Drivers — have your say!
Psychologists in The University of Nottingham’s Accident Research Group are trying to build up a picture of the average driver on Britain’s roads, the way they think and how they behave — and would love to hear your views.
Their research, supported by the Department for Transport, will give them a unique insight into current road safety and identify areas where further studies or training is needed to reduce accidents on the roads.
The psychologists need a minimum of 2,000 people to log on to an online survey at www.psychology.nottingham.ac.uk/research/aru/
driverquestionnaire and answer two sets of questions that will quiz them on everything from their attitudes to motorcyclists to their own driving skills.
The survey will also ask people to answer questions about their own driving profile, for example, whether they are a professional driver, how many miles they drive per year and how many accidents they have had.
Those who take part will automatically be entered into a prize draw for the chance to win £250.
People wishing to be entered into the prize draw will be asked to supply their name and address, but this information will be held separately to ensure that the answers they give are entirely anonymous.
Copies of the questionnaire will also be available in public places local to The University of Nottingham’s University Park campus, for example at local petrol stations.
Dr David Crundall, leading the study, said: “We want to find out what people’s views are on road safety and what they think about different behaviour on Britain’s roads.
“People won’t be judged on the answers they supply, all opinions are valued — it’s very rare that drivers are given the chance to say what they think.”
The Accident Research Unit, based within the School of Psychology at The University of Nottingham, has now been operating for 30 years, carrying out research commissioned by the Department for Transport, BSM/RAC and other private companies on subjects including driver safety, driver skills, patterns and causes of accidents and driver training. The results of this latest research will be available later in the year.
Emma Thorne | alfa
The most recent press releases about innovation >>>
Die letzten 5 Focus-News des innovations-reports im Überblick:
Controlling electronic current is essential to modern electronics, as data and signals are transferred by streams of electrons which are controlled at high speed. Demands on transmission speeds are also increasing as technology develops. Scientists from the Chair of Laser Physics and the Chair of Applied Physics at Friedrich-Alexander-Universität Erlangen-Nürnberg (FAU) have succeeded in switching on a current with a desired direction in graphene using a single laser pulse within a femtosecond ¬¬ – a femtosecond corresponds to the millionth part of a billionth of a second. This is more than a thousand times faster compared to the most efficient transistors today.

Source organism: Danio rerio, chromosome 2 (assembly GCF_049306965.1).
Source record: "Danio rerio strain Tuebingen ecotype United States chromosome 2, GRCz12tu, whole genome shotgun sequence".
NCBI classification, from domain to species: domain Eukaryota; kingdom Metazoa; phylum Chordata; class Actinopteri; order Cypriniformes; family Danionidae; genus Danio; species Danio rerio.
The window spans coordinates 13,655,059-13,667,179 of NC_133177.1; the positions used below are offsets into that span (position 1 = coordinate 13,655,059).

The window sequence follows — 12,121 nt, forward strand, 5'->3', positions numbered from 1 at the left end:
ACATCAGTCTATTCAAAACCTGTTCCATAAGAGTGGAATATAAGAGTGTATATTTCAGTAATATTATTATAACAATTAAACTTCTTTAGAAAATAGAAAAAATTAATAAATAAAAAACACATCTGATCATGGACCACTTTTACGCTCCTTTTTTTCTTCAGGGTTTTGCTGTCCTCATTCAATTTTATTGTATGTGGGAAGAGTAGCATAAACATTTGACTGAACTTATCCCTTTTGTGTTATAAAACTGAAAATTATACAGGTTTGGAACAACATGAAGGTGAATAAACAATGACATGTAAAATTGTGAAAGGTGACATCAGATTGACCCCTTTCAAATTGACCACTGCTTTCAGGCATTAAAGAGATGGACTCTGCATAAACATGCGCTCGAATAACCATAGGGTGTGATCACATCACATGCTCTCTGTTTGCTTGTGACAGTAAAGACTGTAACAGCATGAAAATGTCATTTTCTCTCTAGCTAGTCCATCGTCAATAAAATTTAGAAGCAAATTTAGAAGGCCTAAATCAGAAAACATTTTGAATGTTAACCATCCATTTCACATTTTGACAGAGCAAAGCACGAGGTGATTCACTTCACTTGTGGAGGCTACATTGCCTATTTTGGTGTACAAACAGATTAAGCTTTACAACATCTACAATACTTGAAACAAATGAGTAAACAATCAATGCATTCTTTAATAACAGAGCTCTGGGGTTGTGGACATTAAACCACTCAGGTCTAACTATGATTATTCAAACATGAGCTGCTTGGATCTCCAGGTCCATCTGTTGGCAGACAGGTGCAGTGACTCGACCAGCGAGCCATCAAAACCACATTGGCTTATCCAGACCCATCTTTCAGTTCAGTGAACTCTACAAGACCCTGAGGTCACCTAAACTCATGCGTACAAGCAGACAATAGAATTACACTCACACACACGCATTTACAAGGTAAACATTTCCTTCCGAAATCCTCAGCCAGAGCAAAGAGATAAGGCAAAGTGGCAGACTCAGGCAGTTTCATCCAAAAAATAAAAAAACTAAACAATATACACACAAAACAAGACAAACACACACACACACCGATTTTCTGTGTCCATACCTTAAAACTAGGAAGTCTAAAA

Graphene is up to the job
At the productronica trade fair in Munich this November, the Fraunhofer Institute for Laser Technology ILT will be presenting Laser-Based Tape-Automated Bonding, LaserTAB for short. The experts from Aachen will be demonstrating how new battery cells and power electronics can be micro-welded more efficiently and precisely than ever before thanks to new optics and robot support.
Fraunhofer ILT from Aachen relies on a clever combination of robotics and a laser scanner with new optics as well as process monitoring, which it has developed...
Plants and algae use the enzyme Rubisco to fix carbon dioxide, removing it from the atmosphere and converting it into biomass. Algae have figured out a way to increase the efficiency of carbon fixation. They gather most of their Rubisco into a ball-shaped microcompartment called the pyrenoid, which they flood with a high local concentration of carbon dioxide. A team of scientists at Princeton University, the Carnegie Institution for Science, Stanford University and the Max Plank Institute of Biochemistry have unravelled the mysteries of how the pyrenoid is assembled. These insights can help to engineer crops that remove more carbon dioxide from the atmosphere while producing more food.
A warming planet
Our brains house extremely complex neuronal circuits, whose detailed structures are still largely unknown. This is especially true for the so-called cerebral cortex of mammals, where among other things vision, thoughts or spatial orientation are being computed. Here the rules by which nerve cells are connected to each other are only partly understood. A team of scientists around Moritz Helmstaedter at the Frankfiurt Max Planck Institute for Brain Research and Helene Schmidt (Humboldt University in Berlin) have now discovered a surprisingly precise nerve cell connectivity pattern in the part of the cerebral cortex that is responsible for orienting the individual animal or human in space.
The researchers report online in Nature (Schmidt et al., 2017. Axonal synapse sorting in medial entorhinal cortex, DOI: 10.1038/nature24005) that synapses in...
New technique promises tunable laser devices
Whispering gallery mode (WGM) resonators are used to make tiny micro-lasers, sensors, switches, routers and other devices. These tiny structures rely on a...